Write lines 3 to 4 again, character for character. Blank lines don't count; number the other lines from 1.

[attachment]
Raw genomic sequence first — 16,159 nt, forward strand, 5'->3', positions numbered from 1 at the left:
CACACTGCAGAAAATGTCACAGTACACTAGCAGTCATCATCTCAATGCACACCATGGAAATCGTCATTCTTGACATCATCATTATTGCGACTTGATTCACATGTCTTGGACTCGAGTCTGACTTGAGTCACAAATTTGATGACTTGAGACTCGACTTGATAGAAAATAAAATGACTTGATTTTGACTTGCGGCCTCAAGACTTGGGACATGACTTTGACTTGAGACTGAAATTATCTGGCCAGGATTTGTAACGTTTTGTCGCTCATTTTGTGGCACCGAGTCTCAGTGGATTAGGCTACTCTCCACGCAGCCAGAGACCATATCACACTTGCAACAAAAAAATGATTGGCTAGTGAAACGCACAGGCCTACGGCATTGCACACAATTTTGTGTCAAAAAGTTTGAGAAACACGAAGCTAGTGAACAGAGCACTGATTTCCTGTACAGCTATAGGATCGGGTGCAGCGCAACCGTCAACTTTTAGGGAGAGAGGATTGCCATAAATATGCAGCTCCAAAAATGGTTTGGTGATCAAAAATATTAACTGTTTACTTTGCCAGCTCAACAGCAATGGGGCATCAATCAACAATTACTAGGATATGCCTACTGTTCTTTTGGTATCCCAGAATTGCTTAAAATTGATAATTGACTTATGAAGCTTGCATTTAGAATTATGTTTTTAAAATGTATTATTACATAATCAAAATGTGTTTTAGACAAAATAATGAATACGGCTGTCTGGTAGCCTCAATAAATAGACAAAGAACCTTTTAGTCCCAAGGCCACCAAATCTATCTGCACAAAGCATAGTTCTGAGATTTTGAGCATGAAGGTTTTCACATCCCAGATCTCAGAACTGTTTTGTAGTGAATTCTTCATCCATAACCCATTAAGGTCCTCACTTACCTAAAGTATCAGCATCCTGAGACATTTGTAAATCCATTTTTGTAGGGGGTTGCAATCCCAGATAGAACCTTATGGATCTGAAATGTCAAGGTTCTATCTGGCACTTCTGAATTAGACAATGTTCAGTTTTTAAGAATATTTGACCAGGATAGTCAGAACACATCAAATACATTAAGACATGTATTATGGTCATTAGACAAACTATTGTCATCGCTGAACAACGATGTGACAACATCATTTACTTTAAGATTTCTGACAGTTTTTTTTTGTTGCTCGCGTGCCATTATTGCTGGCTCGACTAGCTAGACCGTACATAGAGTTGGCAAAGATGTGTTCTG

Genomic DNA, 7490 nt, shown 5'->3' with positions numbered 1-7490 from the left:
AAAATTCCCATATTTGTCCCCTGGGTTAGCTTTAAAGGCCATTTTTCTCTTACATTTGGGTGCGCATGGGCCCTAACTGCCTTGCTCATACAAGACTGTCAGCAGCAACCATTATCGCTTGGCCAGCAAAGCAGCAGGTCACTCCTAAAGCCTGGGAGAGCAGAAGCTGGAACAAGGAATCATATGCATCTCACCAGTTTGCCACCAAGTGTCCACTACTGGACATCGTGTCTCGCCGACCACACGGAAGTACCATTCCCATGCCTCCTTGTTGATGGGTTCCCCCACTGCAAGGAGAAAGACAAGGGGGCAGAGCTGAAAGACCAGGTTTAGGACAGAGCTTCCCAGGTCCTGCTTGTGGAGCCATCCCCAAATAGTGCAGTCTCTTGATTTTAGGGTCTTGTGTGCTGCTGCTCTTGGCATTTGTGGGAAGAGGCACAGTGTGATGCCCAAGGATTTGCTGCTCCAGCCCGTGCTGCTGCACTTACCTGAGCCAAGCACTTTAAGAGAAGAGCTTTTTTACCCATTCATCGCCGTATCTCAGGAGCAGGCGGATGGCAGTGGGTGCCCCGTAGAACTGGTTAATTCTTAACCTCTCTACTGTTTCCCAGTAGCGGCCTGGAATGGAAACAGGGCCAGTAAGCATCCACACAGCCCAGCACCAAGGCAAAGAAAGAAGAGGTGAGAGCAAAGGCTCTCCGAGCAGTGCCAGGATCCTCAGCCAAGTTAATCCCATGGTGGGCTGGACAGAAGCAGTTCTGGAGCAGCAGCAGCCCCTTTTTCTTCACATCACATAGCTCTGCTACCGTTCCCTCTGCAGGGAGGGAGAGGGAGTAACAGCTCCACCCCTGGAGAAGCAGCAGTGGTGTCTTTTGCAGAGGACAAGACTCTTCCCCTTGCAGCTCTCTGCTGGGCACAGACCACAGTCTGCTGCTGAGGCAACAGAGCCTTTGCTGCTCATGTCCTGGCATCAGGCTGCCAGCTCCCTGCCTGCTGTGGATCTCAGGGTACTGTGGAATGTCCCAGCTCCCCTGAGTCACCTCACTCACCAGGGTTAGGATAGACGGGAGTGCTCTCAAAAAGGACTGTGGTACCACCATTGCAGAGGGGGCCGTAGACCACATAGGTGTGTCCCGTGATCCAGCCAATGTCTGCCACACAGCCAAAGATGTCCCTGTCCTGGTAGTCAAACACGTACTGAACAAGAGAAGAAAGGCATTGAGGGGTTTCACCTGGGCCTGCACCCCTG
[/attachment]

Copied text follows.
Genomic DNA, 7490 nt, shown 5'->3' with positions numbered 1-7490 from the left:
AAAATTCCCATATTTGTCCCCTGGGTTAGCTTTAAAGGCCATTTTTCTCTTACATTTGGGTGCGCATGGGCCCTAACTGCCTTGCTCATACAAGACTGTCAGCAGCAACCATTATCGCTTGGCCAGCAAAGCAGCAGGTCACTCCTAAAGCCTGGGAGAGCAGAAGCTGGAACAAGGAATCATATGCATCTCACCAGTTTGCCACCAAGTGTCCACTACTGGACATCGTGTCTCGCCGACCACACGGAAGTACCATTCCCATGCCTCCTTGTTGATGGGTTCCCCCACTGCAAGGAGAAAGACAAGGGGGCAGAGCTGAAAGACCAGGTTTAGGACAGAGCTTCCCAGGTCCTGCTTGTGGAGCCATCCCCAAATAGTGCAGTCTCTTGATTTTAGGGTCTTGTGTGCTGCTGCTCTTGGCATTTGTGGGAAGAGGCACAGTGTGATGCCCAAGGATTTGCTGCTCCAGCCCGTGCTGCTGCACTTACCTGAGCCAAGCACTTTAAGAGAAGAGCTTTTTTACCCATTCATCGCCGTATCTCAGGAGCAGGCGGATGGCAGTGGGTGCCCCGTAGAACTGGTTAATTCTTAACCTCTCTACTGTTTCCCAGTAGCGGCCTGGAATGGAAACAGGGCCAGTAAGCATCCACACAGCCCAGCACCAAGGCAAAGAAAGAAGAGGTGAGAGCAAAGGCTCTCCGAGCAGTGCCAGGATCCTCAGCCAAGTTAATCCCATGGTGGGCTGGACAGAAGCAGTTCTGGAGCAGCAGCAGCCCCTTTTTCTTCACATCACATAGCTCTGCTACCGTTCCCTCTGCAGGGAGGGAGAGGGAGTAACAGCTCCACCCCTGGAGAAGCAGCAGTGGTGTCTTTTGCAGAGGACAAGACTCTTCCCCTTGCAGCTCTCTGCTGGGCACAGACCACAGTCTGCTGCTGAGGCAACAGAGCCTTTGCTGCTCATGTCCTGGCATCAGGCTGCCAGCTCCCTGCCTGCTGTGGATCTCAGGGTACTGTGGAATGTCCCAGCTCCCCTGAGTCACCTCACTCACCAGGGTTAGGATAGACGGGAGTGCTCTCAAAAAGGACTGTGGTACCACCATTGCAGAGGGGGCCGTAGACCACATAGGTGTGTCCCGTGATCCAGCCAATGTCTGCCACACAGCCAAAGATGTCCCTGTCCTGGTAGTCAAACACGTACTGAACAAGAGAAGAAAGGCATTGAGGGGTTTCACCTGGGCCTGCACCCCTG